All over Victoria there is a push to extend road ways to include biking lanes so that cyclists can safely use sustainable transport to get around town. This is a fantastic initiate and we applaud the strong commitment to environmental issues. Bicycle lanes are a boon for cyclists but they can also land riders in the “door zone,” a dangerous area sandwiched between primary vehicle lanes and parked cars. In the long term, cities may need to continue designing better solutions to accommodate bicyclists, but in the meantime: drivers could learn a thing or two from a practice found in Europe. Retired doctor Michael Charney calls it the “Dutch Reach” and it addresses a serious problem on the streets of Victoria.

The phenomenon of bikers getting hit by an opening car door is so common it has its own term: dooring. According to a recent study, as many as 1 in 5 bicycle accidents involve car doors – in total, there is an average of nearly one dooring per day in most major cities. Even when bikers swerve to avoid doors, they can end up getting hit by cars. Separating bike lanes can work but it also takes time and money. In the meantime, there may be another path toward curbing this danger.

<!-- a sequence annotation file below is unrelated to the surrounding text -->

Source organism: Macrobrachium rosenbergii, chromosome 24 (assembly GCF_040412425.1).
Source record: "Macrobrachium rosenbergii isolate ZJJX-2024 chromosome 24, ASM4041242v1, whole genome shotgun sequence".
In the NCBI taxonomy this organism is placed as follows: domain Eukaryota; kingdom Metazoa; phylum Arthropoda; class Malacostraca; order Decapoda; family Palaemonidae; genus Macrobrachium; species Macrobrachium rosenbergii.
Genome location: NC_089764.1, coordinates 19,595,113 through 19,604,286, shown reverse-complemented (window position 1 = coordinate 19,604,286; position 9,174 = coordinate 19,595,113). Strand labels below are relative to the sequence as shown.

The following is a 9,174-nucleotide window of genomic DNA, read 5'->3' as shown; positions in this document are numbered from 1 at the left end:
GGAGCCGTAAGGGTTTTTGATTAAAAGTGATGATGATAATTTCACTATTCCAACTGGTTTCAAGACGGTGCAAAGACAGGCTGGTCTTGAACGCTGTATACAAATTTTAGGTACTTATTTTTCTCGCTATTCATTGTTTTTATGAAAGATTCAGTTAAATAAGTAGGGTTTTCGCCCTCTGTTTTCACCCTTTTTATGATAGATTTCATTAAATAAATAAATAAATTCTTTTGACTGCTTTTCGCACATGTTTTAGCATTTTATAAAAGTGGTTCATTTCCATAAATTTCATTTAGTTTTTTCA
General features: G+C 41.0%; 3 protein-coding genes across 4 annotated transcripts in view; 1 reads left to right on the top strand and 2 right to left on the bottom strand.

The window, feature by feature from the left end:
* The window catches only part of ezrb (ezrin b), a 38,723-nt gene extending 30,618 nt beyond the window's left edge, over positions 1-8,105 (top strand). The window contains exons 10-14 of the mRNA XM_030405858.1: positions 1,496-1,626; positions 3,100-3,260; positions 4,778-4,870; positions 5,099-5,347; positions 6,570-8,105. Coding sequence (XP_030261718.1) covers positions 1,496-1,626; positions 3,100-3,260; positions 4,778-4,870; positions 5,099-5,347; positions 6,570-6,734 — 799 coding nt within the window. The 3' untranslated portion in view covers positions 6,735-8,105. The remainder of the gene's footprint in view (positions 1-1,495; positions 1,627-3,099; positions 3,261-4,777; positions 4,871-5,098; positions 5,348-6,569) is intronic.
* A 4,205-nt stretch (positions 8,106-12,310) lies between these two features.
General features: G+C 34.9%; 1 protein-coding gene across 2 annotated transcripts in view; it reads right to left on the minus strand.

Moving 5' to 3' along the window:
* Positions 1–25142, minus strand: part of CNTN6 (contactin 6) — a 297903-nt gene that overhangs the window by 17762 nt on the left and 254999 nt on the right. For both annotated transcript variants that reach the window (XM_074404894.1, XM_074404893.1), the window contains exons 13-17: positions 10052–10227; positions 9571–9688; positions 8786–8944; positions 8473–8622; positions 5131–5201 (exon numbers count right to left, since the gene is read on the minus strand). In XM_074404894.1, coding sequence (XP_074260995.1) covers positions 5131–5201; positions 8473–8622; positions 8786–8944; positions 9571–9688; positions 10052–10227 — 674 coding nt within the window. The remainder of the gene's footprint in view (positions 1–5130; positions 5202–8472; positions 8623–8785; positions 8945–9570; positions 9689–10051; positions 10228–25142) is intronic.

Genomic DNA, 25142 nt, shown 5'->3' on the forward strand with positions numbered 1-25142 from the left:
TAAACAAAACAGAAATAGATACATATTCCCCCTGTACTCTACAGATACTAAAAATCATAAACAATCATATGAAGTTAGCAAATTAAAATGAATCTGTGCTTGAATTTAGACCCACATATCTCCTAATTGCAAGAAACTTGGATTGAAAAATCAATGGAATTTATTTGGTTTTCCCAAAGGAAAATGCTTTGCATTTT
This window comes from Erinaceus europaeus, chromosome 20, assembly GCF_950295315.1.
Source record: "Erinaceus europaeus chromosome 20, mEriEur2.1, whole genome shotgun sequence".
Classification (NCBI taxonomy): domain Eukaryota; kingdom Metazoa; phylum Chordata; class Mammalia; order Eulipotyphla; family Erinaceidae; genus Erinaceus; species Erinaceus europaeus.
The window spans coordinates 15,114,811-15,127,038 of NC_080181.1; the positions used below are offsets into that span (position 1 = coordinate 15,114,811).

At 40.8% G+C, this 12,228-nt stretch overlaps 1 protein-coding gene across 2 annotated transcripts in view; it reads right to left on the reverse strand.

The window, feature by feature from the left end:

For decades now in the Netherlands drivers have been trained (and tested for their licenses) on a behavior that dramatically reduces the risk of doorings. They do not even have a name for it because it is simply how one opens a car door. Basically, instead of using their door-side (left) arm, they reach over with their other (right) arm. This simple behavioral shift causes drivers to look back naturally and see whether or not there are oncoming bicyclists. Here is a short video explanation to show you how it works:

 

 

“The Dutch Reach is a practice where instead of using your near hand — usually the driver’s left hand — to open your car door, you use your far hand. Your right hand. In doing that, you automatically swivel your body, and you position your head and shoulders so you are looking directly out. First, past the rearview mirror. And then, you are very easily able to look back and see if there are oncoming bicycles or cars or whatever.”

 

The simplicity of the approach is part of its genius. It trades one basic habit for an easy alternative, a cheaper and faster fix than pricey and prolonged infrastructural overhauls. Give it a try and spread the practice. It costs you nothing, and even better, it could save a life.

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